The Welfare Effects of Private Sector Participation in Guinea's Urban Water Supply
June 2000 - Private sector participation in Guinea's urban water sector has benefited consumers, the government, and, to a lesser extent, the new foreign owners. Performance will improve further when the government starts paying its own water bill on time and when the legislature authorizes the...
The World Bank
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|Summary:||June 2000 - Private sector participation in Guinea's urban water sector has benefited consumers, the government, and, to a lesser extent, the new foreign owners. Performance will improve further when the government starts paying its own water bill on time and when the legislature authorizes the collection of unpaid bills from private consumers. In 1989 the government of Guinea enacted far-reaching reform of its water sector, which had been dominated by a poorly run public agency. The government signed a lease contract for operations and maintenance with a private operator, making a separate public enterprise responsible for ownership of assets and investment. Although based on a successful model that had operated in Côte d'Ivoire for nearly 30 years, the reform had many highly innovative features. It is being transplanted to several other developing countries, so Clarke, Ménard, and Zuluaga evaluate its successes and failures in the early years of reform.|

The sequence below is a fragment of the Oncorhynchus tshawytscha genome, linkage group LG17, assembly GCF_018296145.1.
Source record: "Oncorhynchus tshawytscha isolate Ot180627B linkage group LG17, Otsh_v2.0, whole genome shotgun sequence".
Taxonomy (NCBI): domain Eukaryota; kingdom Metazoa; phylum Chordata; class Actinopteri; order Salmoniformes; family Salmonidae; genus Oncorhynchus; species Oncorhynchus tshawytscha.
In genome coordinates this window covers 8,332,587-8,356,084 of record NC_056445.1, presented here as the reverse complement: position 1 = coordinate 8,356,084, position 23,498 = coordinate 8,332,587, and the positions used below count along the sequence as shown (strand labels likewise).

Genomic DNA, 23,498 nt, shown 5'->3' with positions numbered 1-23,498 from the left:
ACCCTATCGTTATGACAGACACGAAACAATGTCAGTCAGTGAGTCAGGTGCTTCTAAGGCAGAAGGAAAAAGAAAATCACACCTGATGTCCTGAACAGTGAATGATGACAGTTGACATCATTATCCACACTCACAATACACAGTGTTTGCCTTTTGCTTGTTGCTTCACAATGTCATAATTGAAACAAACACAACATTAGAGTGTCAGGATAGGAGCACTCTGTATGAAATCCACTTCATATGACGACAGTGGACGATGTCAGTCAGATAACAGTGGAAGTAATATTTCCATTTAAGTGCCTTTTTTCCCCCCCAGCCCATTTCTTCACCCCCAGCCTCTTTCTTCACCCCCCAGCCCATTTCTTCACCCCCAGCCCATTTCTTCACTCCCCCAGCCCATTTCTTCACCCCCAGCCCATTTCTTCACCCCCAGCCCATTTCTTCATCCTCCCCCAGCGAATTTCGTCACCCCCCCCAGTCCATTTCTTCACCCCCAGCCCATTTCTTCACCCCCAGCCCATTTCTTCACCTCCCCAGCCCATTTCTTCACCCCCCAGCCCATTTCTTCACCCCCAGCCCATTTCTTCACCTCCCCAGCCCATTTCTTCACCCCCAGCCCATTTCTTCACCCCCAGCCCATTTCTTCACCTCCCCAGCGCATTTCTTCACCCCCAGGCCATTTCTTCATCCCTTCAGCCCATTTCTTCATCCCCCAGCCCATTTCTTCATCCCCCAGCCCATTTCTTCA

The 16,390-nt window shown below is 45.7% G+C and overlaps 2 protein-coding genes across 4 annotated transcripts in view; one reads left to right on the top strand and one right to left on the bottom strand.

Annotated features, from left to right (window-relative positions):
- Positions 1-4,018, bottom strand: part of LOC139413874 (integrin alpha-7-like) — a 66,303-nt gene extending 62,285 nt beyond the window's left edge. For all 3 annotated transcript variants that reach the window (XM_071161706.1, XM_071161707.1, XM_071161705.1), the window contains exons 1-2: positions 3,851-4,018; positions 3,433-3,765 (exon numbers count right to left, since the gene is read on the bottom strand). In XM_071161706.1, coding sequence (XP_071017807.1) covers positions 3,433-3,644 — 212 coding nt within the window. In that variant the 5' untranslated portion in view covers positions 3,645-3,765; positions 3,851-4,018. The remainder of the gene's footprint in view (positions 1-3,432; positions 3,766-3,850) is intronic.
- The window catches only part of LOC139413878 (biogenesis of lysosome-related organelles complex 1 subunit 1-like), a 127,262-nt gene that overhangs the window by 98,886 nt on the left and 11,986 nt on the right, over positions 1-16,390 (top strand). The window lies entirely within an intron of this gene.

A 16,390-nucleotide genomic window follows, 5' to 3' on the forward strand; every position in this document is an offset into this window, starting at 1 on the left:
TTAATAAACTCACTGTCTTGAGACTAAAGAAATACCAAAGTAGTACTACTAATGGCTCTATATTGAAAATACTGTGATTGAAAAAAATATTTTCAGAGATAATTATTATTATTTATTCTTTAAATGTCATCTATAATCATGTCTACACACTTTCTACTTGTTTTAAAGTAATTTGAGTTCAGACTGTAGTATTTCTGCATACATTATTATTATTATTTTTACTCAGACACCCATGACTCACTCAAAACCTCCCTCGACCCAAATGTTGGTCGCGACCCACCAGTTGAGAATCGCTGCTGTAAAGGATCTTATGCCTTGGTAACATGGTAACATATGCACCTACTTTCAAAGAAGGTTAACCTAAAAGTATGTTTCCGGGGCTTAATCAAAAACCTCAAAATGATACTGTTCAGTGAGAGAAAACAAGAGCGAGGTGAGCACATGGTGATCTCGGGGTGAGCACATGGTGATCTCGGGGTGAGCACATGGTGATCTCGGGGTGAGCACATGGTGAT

They present standard performance measures and results from a cost-benefit analysis to assess reform's net effect on various stakeholders in the sector. They conclude that, compared with what might have been expected under continued public ownership, reform benefited consumers, the government, and, to a lesser extent, the foreign owners or the private operator. Most sector performance indicators improved, but some problems remain. The three most troublesome areas are water that is unaccounted for (there are many illegal connections and the quality of infrastructure is poor), poor collection rates, and high prices. The weak institutional environment makes it difficult to improve collection rates, but the government could take some steps to correct the problem. To begin with, it could pay its own bills on time. Also, the legislature could authorize the collection of unpaid bills from private individuals.
This paper - a joint product of Public Economics and Regulation and Competition Policy, Development Research Group - is part of a larger effort in the group to promote competition and private sector development. The study was funded by the Bank's Research Support Budget under the research project Institutions, Politics, and Contracts: Private Sector Participation in Urban Water Supply (RPO 681-87). The authors may be contacted at firstname.lastname@example.org or email@example.com
|Physical Description:||Online-Ressource (1 online resource (46 p.))|